Two Backlash volunteers are participating in a regional meeting for the Bristol University research on sex work in the UK tomorrow. Backlash responded to this consultation in July last year; discussing the ways that criminalising sex work harms more marginalised workers and advocating for the decriminalisation of sex work as a harm reduction measure. A number of our volunteers who are current sex workers also submitted personal responses.
The researchers are holding a number of regional consultation meetings across England on Thursday. Blake, our Spokesperson, and Rosie Hodsdon,
an academic at the University of Northumbria who has been vocal on issues around porn and sex work law, will both be attending as representatives of Backlash. The meetings will involve a presentation by the research team on their draft findings, followed by a group discussion on the findings, then an opportunity for presentations and a plenary discussion.
Here’s an overview of the research:
The University of Bristol has been commissioned by the Home Office to investigate the nature and prevalence of prostitution and sex work in England and Wales. We are interested in what forms of sex work currently exist, approximately how many people are involved in each, and how best to measure this. As well as conducting a literature review and obtaining information from individuals and organisations via an online survey, we are also carrying out consultations including people currently or formerly involved in sex work, practitioners, academics and others.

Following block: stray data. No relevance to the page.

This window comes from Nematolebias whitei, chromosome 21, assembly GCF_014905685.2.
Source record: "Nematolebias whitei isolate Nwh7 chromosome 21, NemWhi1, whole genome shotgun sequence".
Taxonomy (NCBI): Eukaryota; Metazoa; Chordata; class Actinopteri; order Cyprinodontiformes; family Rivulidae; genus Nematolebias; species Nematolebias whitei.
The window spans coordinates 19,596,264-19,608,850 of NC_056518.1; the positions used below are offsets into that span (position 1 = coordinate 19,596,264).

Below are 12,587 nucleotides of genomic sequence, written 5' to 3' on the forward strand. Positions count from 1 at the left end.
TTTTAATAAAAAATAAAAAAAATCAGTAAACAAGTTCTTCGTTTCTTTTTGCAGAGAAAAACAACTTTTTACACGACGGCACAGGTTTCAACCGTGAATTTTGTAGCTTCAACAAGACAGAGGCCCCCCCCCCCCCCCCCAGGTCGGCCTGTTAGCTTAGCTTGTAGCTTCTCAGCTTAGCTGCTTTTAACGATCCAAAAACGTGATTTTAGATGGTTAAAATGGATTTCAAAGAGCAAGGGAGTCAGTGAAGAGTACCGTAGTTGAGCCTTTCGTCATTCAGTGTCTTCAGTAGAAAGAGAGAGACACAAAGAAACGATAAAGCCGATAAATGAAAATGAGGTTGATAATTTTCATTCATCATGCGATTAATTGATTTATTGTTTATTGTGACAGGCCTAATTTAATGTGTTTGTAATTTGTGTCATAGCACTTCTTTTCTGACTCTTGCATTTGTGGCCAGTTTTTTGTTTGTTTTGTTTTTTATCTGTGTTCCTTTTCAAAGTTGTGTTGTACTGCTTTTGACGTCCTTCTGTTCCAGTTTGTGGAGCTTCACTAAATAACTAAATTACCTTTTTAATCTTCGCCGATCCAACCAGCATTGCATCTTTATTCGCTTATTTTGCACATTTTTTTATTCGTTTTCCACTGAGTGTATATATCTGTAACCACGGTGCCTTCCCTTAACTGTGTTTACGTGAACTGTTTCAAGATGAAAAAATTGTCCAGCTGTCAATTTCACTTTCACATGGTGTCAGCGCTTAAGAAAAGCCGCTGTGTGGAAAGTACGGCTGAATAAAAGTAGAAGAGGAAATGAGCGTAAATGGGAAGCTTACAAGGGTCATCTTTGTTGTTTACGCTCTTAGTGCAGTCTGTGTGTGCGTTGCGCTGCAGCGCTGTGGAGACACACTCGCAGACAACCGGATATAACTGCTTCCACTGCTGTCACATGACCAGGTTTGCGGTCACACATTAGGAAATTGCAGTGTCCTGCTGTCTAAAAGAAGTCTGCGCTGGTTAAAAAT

In 2016 a Home Office Affairs Select Committee published a report on sex work in the UK, which recommended decriminalisation of the offences of brothel-keeping (which includes two sex workers sharing a flat for safety, even if they use it at different times and never cross paths) and of soliciting.
A comment made in that report was “One of the challenges in examining prostitution is the absence of robust data”. It’s very hard to assess the number of people doing sex work in the UK and the kind of sex work they’re doing; e.g. how many people are doing indoor vs outdoor, how many people advertise online, how many people do in-person as opposed to online work, such as camming or porn. The government has commissioned this research to address that gap.
However, notable members of the research team have previously come out strongly in favour of the Nordic model, i.e. criminalisation of sex workers’ clients, which is a punitive law that criminalises half of all sex work transactions, incentivising sex workers and clients to hide from the police, which puts workers at greater risk of violence and abuse. These harms have been well-attested in Sweden since the introduction of the law there – “criminalising the purchase of sex has had a devastating effect on the rights, health and safety of sex workers in Sweden.”
In the UK sex worker’s rights activists are at great pains to advocate for the reduction of laws controlling and criminalising sex work in the UK, in order to reduce the harms associated with aggressive policing and with driving the industry underground. Many politicians and lobbyists are trying to introduce the Nordic model here, but current sex workers will be put in further harm’s way by criminalising their clients. This is why Amnesty International and many other organisations recommend decriminalisation for harm reduction’s sake. Blake and Rosie will go and add their voices to those advocating for decriminalisation, and to add to the number of current sex workers who are present – ie. people who are actually going to be affected by any change to the law.
We’re looking forward to hearing more about what the research has found so far, and we’ll be very interested to see whether it matches our understanding of the wider sex work landscape in the UK.
A version of this post was first published on pandorablake.com